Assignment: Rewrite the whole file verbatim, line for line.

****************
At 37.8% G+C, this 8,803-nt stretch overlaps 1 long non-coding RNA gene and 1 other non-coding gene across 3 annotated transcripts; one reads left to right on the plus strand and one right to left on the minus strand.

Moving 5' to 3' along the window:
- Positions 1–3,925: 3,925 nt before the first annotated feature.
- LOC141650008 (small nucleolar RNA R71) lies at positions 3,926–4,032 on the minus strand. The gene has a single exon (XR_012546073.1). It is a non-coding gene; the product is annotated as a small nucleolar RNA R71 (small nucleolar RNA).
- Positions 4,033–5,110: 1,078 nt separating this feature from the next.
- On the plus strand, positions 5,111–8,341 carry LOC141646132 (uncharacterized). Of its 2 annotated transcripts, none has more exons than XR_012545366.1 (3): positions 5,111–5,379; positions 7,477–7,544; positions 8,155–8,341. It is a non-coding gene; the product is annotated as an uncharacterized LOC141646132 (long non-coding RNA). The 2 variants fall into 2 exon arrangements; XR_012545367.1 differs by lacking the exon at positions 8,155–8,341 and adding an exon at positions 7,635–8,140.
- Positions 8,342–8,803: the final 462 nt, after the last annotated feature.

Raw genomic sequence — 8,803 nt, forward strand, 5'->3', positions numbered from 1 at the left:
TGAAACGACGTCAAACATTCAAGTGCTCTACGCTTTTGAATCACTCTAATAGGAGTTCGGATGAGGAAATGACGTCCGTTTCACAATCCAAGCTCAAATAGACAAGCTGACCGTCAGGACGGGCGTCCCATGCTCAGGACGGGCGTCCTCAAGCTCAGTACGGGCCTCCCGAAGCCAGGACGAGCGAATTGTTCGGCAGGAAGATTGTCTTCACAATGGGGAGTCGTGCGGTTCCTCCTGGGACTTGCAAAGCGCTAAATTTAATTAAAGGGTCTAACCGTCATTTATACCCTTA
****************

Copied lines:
At 37.8% G+C, this 8,803-nt stretch overlaps 1 long non-coding RNA gene and 1 other non-coding gene across 3 annotated transcripts; one reads left to right on the plus strand and one right to left on the minus strand.

Moving 5' to 3' along the window:
- Positions 1–3,925: 3,925 nt before the first annotated feature.
- LOC141650008 (small nucleolar RNA R71) lies at positions 3,926–4,032 on the minus strand. The gene has a single exon (XR_012546073.1). It is a non-coding gene; the product is annotated as a small nucleolar RNA R71 (small nucleolar RNA).
- Positions 4,033–5,110: 1,078 nt separating this feature from the next.
- On the plus strand, positions 5,111–8,341 carry LOC141646132 (uncharacterized). Of its 2 annotated transcripts, none has more exons than XR_012545366.1 (3): positions 5,111–5,379; positions 7,477–7,544; positions 8,155–8,341. It is a non-coding gene; the product is annotated as an uncharacterized LOC141646132 (long non-coding RNA). The 2 variants fall into 2 exon arrangements; XR_012545367.1 differs by lacking the exon at positions 8,155–8,341 and adding an exon at positions 7,635–8,140.
- Positions 8,342–8,803: the final 462 nt, after the last annotated feature.

Raw genomic sequence — 8,803 nt, forward strand, 5'->3', positions numbered from 1 at the left:
TGAAACGACGTCAAACATTCAAGTGCTCTACGCTTTTGAATCACTCTAATAGGAGTTCGGATGAGGAAATGACGTCCGTTTCACAATCCAAGCTCAAATAGACAAGCTGACCGTCAGGACGGGCGTCCCATGCTCAGGACGGGCGTCCTCAAGCTCAGTACGGGCCTCCCGAAGCCAGGACGAGCGAATTGTTCGGCAGGAAGATTGTCTTCACAATGGGGAGTCGTGCGGTTCCTCCTGGGACTTGCAAAGCGCTAAATTTAATTAAAGGGTCTAACCGTCATTTATACCCTTA